Edward John Tomas was born on the 20th February 1919 according to the UK, British Army and Navy Birth, Marriage and Death Records, 1730-1960 for Edward John Thomas. He was the son of Robert & Annie Thomas (nee Heggie) who were married in a Civil marriage at Holywell in 1904 (Flintshire (Mold) HOL/30/E29).
I believe that Robert Thomas was recorded twice on the 1901 census, once at his parent’s house at Nant, Flint, Halkyn, Flintshire, where his father Owen Thomas, 49 and a General Labourer on the Estate (not exactly sure which estate) lived with his wife Sarah Thomas, 45, both born in Halkyn and their two sons, William Thomas, 24 and single and Robert Thomas, 19, single and both were Carters on the Farm, both born in Holywell and all spoke only Welsh.
Also on the 1901 census which shows a Robert Thomas*, age 19, single and a Carter on the farm, born Nant, Flintshire living in the household of William & Annie Roberts and their daughter, Mary and son William ROBERTS at Nant Farm, Coleshill Fawr & Eyton, Flintshire, also there was Annie Heggie, Niece, age 17 years, born Cornist,Flint, Flintshire
*I think that Robert THOMAS was recorded on the two censuses, which happens sometimes, he was recorded as having been at each house on Census night – see the 1901 census for Robert above. If this is correct, then perhaps that was how Robert & Annie met and eventually married.
In 1901 Annie Heggie’s parents and siblings were living at Sandy Lane Farm, Bagillt, Holywell, Flintshire. Annie’s father Thomas Heggie , 53, a Farmer on his own account, born in Scotland, was head of the household, his wife, Emma, was 45 and had been born in Holywell. Their children were Edward, 21 who worked on the farm, I believe with Cattle and Horses, Dinah, 15, Walter, 13 and Kenneth 11, had all been born in Holywell, Flintshire. Both Edgar 8 and Victor, 3 had been born in Bagillt, Flintshire. Only Emma was bilingual, the rest of the family spoke only English.
By the 1911 census Robert & Annie Thomas were living at Bridge Houses, Pentre Halkyn, Flintshire. (2 Rooms) with their new family. Robert, now 28, was a Roadman with the County Council, Annie was now 27 and she tells us that they had been married 6 years and 2 children had been born to them , both still living. They were both Bilingual. Their children were Robert Owen, 5 and Gladys May, 3 both spoke only Welsh. All had been born in Holywell.
The 1921 census (taken on the 19th June 1921) shows us Edward John Thomas for the first time, he is living with his family at Bridge Houses, Halkyn, Flintshire, Wales. Head of the household was Robert Thomas, 38 years and 6 months and a Ploughman for Edward T. Winter, Farmer, at Cornist Farm, Flint. Annie Thomas was now 37 years and 4 months and was doing “Home Duties.” Their son, Robert O. Thomas, was now 15 years and 8 months old. He was a Farm Servant for the same employer as his father. Daughter Sarah Thomas was now 9 years and 11 months old, son William Thomas, age 6 years 11 months old were in School “Whole Time,” and had been born in Halkyn, Flintshire. Edward J. Thomas, 2 years 3 months old had been born in Halkyn, Flintshire.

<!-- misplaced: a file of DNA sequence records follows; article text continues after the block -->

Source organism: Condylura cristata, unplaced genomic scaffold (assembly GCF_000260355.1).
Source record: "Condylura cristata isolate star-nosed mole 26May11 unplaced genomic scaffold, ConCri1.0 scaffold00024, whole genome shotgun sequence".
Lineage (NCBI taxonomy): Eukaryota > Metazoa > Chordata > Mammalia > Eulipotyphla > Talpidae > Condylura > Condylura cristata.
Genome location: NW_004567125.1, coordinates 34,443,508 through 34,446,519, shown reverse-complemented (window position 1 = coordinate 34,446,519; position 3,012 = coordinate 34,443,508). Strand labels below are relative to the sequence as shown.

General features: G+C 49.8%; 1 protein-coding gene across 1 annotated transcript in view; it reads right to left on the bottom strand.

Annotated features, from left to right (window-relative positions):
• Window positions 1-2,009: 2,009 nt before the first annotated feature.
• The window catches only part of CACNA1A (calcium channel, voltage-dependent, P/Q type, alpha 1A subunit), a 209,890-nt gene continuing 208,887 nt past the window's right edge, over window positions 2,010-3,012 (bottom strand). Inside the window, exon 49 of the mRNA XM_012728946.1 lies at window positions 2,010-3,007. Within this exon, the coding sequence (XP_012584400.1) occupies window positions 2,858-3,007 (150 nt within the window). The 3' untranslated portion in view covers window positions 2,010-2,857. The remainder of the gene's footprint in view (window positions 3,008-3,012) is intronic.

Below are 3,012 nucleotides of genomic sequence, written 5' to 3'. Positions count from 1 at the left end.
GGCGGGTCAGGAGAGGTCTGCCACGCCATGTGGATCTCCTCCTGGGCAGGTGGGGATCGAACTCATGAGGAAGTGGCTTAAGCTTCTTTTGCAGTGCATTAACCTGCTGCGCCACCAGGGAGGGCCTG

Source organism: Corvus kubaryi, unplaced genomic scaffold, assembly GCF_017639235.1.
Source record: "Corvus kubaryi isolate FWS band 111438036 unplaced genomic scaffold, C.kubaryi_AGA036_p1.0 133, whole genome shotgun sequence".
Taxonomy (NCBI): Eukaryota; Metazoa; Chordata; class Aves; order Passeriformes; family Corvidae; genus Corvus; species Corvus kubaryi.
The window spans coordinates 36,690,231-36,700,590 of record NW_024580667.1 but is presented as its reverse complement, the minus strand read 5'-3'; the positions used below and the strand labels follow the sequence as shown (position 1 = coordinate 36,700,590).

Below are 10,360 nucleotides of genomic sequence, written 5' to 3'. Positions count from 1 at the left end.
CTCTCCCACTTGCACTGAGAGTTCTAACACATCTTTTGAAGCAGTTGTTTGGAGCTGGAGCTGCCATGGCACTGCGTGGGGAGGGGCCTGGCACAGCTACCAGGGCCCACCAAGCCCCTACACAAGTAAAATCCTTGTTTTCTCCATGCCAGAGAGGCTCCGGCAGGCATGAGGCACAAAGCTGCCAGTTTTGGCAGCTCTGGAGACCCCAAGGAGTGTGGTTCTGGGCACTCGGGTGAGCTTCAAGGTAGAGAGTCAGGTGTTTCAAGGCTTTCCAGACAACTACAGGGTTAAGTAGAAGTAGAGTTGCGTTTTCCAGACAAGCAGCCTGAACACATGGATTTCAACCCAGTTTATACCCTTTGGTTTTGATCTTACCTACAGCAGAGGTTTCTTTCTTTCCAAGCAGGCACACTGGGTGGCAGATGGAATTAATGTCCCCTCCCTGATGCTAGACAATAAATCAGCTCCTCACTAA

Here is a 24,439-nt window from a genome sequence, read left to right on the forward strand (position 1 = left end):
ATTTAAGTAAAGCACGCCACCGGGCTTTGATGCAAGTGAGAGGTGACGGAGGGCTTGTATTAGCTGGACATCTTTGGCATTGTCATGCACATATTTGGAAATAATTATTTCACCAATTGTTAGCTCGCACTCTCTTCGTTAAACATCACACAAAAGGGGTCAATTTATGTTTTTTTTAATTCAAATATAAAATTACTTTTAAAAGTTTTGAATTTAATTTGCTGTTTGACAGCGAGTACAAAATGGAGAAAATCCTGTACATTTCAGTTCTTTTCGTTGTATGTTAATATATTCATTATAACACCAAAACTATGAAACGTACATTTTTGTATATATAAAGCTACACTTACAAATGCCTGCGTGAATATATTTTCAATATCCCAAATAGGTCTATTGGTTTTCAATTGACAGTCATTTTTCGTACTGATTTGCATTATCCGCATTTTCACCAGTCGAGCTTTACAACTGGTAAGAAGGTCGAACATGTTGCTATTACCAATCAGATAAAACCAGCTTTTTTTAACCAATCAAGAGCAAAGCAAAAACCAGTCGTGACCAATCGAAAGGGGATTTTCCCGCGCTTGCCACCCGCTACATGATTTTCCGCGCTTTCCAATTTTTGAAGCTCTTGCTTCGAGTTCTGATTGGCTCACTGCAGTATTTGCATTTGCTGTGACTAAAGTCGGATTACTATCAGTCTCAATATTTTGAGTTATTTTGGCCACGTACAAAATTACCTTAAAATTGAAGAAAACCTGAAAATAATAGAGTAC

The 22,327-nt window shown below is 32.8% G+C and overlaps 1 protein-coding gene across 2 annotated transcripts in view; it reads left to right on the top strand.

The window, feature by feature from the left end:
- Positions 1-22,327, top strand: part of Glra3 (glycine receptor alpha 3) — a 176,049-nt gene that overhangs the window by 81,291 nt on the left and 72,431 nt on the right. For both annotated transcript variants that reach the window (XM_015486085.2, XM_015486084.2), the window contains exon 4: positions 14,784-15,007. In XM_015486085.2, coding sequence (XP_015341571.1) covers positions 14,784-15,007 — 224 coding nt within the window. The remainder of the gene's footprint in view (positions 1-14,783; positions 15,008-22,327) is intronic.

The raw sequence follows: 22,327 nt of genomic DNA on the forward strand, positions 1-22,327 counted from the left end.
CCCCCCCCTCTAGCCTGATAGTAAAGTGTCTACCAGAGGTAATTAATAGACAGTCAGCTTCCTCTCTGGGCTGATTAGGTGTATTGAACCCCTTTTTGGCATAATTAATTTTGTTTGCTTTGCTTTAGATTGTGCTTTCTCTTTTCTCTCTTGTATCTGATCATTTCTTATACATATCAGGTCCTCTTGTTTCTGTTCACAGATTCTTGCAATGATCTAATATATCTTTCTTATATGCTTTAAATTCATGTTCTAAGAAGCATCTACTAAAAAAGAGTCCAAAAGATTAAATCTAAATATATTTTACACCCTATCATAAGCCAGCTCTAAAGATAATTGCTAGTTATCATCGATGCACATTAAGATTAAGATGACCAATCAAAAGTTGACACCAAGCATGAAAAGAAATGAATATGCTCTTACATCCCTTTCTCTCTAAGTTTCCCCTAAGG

Edward John’s sister, Gwladys May Thomas, age 13 years 6 months is also on the 1921 census, living at Bridge Houses as well, but with her Grandmother Sara Thomas and two uncles, William & Edward Thomas.
I do not have any information about Edward John’s education or early years, so any information to help tell his story would be gratefully received.
However, by the 1939 National Register, which was taken on the 29th September 1939, we have more of an idea of his life. This source gives us the dates of birth of each person. The family were still living at 1 Bridge House, Nant, Pentre Halkyn, Holywell R.D., Flintshire.
Robert Thomas’s date of birth was the 3rd December 1882 and he was still working for the County Council as a Workman. Annie Thomas’s date of birth was the 17th February 1884 and as most married women who did not have a job, was described as doing “Unpaid Domestic Duties.” Edward J. Thomas’s date of birth was the 20th February 1919, which confirms the date given above, was a Steelworks Labourer. Myfanwy Thomas’s* date of birth was the 12th December 1927 and she was “At School.”
*I believe that Myfanwy THOMAS married John E. JONES in 1955 (Holywell Vol. 8a Page 1220)
So we know that Edward John Thomas was not in the Navy before the war, but the newspaper cutting – Flintshire County Herald dated the 19th December 1941, tells us that he had been in the Royal Navy for 2 years, so must have enlisted after the 29th September 1939. He was to find himself on H.M.S. Repulse as part of the 1,180 crew and to become a huge part of Military history in such a sad way.
https://en.wikipedia.org/wiki/Sinking_of_Prince_of_Wales_and_Repulse – From Wikipedia, the free encyclopedia
Sinking of Prince of Wales and Repulse – Part of the Pacific War of World War II
The sinking of Prince of Wales and Repulse was a naval engagement in World War II, as part of the war in the Pacific, that took place on 10 December 1941 in the South China Sea off the east coast of the British colonies of Malaya (present-day Malaysia) and the Straits Settlements (present-day Singapore and its coastal towns), 70 miles (61 nautical miles; 110 kilometres) east of Kuantan, Pahang. The Royal Navy battleship HMS Prince of Wales and battlecruiser HMS Repulse were sunk by land-based bombers and torpedo bombers of the Imperial Japanese Navy. In Japan, the engagement was referred to as the Naval Battle of Malaya (マレー沖海戦, Marē-oki kaisen).
The objective of Force Z, which consisted of one battleship, one battlecruiser and four destroyers, was to intercept the Japanese invasion fleet in the South China Sea north of Malaya. The task force sailed without air support. Although the British had a close encounter with Japanese heavy surface units, the force failed to find and destroy the main convoy. On their return to Singapore they were attacked in open waters and sunk by long-range torpedo bombers. The commander of Force Z, Admiral Sir Tom Phillips, elected to maintain radio silence and an alert was not sent (by the Repulse) until one hour after the first Japanese attack.